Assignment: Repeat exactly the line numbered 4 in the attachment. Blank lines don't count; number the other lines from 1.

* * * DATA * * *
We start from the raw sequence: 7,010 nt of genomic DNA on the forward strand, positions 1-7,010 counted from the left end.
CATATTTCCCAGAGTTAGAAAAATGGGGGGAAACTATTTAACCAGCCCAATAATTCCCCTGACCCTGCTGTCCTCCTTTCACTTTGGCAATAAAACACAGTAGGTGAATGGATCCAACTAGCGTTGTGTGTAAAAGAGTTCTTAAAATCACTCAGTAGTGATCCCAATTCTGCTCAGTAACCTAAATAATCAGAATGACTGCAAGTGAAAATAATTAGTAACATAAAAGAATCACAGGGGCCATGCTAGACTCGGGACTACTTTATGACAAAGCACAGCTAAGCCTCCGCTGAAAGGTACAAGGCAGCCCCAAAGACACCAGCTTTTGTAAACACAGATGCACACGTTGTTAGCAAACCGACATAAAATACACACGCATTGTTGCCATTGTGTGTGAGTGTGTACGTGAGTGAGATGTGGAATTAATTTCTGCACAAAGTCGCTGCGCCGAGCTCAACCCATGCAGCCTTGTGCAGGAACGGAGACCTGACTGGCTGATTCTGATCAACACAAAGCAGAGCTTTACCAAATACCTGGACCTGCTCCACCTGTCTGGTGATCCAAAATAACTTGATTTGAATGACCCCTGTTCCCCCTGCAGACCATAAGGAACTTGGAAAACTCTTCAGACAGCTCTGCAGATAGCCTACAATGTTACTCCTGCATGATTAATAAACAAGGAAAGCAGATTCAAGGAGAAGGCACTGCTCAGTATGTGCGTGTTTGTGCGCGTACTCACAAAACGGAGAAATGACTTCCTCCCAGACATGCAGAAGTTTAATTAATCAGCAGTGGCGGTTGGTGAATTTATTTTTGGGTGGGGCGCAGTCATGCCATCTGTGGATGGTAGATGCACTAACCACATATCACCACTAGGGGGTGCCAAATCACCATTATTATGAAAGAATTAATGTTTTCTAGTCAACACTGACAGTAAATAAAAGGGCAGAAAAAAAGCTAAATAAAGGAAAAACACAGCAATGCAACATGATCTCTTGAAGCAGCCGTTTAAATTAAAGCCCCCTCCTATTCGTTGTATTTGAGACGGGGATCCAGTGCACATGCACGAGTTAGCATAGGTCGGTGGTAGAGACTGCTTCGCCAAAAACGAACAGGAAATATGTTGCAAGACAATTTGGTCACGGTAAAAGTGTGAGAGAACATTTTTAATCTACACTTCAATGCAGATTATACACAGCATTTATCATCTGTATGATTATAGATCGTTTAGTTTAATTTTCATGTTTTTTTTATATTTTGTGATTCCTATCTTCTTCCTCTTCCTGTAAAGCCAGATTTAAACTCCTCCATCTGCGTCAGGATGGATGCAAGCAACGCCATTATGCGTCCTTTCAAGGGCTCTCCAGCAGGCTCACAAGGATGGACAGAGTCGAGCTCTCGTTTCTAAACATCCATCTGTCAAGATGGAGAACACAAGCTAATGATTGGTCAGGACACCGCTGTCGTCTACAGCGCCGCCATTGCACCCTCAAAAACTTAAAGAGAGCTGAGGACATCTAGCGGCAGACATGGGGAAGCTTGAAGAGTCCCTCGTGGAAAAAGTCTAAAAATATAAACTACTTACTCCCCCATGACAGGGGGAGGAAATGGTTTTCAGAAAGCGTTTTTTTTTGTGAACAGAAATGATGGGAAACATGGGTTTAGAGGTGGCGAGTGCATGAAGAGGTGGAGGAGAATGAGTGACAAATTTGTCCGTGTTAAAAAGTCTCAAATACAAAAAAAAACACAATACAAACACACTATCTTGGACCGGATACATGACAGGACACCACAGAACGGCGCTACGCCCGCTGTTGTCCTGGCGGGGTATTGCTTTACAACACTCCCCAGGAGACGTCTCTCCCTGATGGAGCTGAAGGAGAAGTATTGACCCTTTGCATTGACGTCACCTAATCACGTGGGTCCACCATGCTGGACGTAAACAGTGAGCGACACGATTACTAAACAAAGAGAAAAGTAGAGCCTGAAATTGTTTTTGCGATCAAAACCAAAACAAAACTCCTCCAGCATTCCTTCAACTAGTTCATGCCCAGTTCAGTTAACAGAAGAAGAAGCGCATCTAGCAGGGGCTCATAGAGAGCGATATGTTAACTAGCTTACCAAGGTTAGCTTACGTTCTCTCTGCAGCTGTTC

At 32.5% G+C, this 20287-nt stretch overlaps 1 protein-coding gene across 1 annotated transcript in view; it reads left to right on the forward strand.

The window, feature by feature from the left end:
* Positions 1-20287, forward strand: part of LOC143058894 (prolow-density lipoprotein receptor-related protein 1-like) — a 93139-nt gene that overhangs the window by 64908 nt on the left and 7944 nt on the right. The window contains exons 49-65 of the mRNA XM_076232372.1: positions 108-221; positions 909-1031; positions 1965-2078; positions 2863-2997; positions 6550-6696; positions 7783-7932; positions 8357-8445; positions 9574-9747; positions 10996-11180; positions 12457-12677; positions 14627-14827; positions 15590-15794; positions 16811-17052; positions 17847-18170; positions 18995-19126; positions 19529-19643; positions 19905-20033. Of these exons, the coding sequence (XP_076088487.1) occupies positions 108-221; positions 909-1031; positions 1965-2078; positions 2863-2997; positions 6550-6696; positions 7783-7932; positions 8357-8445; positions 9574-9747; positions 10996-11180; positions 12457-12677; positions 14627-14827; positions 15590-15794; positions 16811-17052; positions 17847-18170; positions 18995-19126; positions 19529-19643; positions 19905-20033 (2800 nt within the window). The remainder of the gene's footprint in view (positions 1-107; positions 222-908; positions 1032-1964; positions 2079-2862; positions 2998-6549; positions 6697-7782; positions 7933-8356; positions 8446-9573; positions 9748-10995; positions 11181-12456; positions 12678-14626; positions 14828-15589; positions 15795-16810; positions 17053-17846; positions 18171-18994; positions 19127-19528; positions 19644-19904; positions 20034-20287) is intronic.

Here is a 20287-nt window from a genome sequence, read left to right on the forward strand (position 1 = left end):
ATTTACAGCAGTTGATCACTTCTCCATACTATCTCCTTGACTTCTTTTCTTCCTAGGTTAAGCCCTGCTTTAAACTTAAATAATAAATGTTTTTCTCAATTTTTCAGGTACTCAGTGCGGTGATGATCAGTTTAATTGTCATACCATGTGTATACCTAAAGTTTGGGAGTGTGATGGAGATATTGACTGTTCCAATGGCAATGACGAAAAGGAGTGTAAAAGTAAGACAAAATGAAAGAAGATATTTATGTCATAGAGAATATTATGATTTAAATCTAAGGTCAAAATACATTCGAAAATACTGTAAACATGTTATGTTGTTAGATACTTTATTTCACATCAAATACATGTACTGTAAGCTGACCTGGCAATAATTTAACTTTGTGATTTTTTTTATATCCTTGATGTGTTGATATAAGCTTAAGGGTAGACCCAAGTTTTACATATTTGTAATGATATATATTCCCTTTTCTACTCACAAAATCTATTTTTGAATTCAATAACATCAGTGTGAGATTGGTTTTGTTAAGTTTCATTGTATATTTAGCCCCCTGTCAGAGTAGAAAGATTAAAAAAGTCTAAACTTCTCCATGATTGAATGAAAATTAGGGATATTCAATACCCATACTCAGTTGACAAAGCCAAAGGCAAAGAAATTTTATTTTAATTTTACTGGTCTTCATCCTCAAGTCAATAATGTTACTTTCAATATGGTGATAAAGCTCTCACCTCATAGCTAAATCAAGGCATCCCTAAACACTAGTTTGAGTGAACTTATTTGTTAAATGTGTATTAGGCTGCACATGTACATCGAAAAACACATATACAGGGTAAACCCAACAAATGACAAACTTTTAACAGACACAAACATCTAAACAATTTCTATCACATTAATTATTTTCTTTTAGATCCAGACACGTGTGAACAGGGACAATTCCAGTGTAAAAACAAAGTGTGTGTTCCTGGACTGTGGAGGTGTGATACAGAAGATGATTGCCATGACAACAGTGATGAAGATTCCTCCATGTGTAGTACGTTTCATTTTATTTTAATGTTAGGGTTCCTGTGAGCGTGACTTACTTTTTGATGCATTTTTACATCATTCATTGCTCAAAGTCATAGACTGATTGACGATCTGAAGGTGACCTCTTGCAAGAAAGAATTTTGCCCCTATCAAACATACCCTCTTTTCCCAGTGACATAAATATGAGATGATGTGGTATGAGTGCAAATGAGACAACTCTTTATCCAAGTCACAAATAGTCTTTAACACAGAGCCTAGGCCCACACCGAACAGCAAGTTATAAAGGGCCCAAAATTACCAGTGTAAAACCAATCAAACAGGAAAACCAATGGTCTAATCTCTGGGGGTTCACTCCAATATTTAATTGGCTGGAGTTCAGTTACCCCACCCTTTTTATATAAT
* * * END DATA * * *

The window, feature by feature from the left end: